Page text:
Barbara E. Lacey
July 2007 • ISBN 978-1611493078 • $86.00
This examination of illustrations in early American books, pamphlets, magazines, almanacs, and broadsides provides a new perspective on the social, cultural, and political environment of the late colonial period and the early republic. American printers and engravers drew upon a rich tradition of Christian visual imagery. Used first to inculcate Protestant doctrines, regional symbolism later served to promote reverence for the new republic. Chapters are devoted to momento mori imagery, children’s readers, visionary literature, and illustrated Bibles. One chapter shows the demonization of the Indians even as the Indian was being adopted as a symbol of America. Other chapters deal with propaganda for the American Revolution, canonization of leaders, secularized roles for women, and socialization of sites in the new nation. Throughout, analysis of image and text shows how the religious and the secular contrasted, coexisted, and intermingled in eighteenth-century American illustrated imprints.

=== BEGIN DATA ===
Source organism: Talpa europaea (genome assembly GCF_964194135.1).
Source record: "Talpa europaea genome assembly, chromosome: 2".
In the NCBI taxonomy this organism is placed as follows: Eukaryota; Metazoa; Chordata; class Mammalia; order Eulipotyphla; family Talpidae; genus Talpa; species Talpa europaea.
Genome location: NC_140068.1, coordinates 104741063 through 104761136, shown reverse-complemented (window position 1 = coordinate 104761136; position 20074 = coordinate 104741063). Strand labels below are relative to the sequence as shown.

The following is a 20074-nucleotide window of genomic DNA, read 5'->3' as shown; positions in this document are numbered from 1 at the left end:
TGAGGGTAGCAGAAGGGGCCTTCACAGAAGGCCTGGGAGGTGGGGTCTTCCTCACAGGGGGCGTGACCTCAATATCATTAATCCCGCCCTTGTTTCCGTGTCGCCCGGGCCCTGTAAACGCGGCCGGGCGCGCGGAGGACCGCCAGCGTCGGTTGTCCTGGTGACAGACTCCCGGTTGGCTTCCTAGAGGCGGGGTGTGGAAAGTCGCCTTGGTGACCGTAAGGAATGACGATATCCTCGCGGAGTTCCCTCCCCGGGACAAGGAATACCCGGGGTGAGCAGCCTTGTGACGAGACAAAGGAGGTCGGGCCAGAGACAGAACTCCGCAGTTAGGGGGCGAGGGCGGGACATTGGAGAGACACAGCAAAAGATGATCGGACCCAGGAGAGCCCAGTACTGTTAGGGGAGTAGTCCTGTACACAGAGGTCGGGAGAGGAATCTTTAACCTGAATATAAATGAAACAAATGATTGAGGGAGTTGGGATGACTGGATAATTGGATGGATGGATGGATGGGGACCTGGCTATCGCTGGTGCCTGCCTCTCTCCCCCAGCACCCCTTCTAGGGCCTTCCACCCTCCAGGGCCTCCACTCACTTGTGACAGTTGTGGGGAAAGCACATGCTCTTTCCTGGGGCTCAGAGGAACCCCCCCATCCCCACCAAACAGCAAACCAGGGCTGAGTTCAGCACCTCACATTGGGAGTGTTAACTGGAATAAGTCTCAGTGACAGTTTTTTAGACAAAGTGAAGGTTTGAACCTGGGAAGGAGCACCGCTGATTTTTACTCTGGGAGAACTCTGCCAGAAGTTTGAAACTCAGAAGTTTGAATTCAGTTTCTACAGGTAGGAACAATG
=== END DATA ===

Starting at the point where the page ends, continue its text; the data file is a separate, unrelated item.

About the Author
Barbara E. Lacey is a Professor of History at St. Joseph College. The book includes more than 110 illustrations.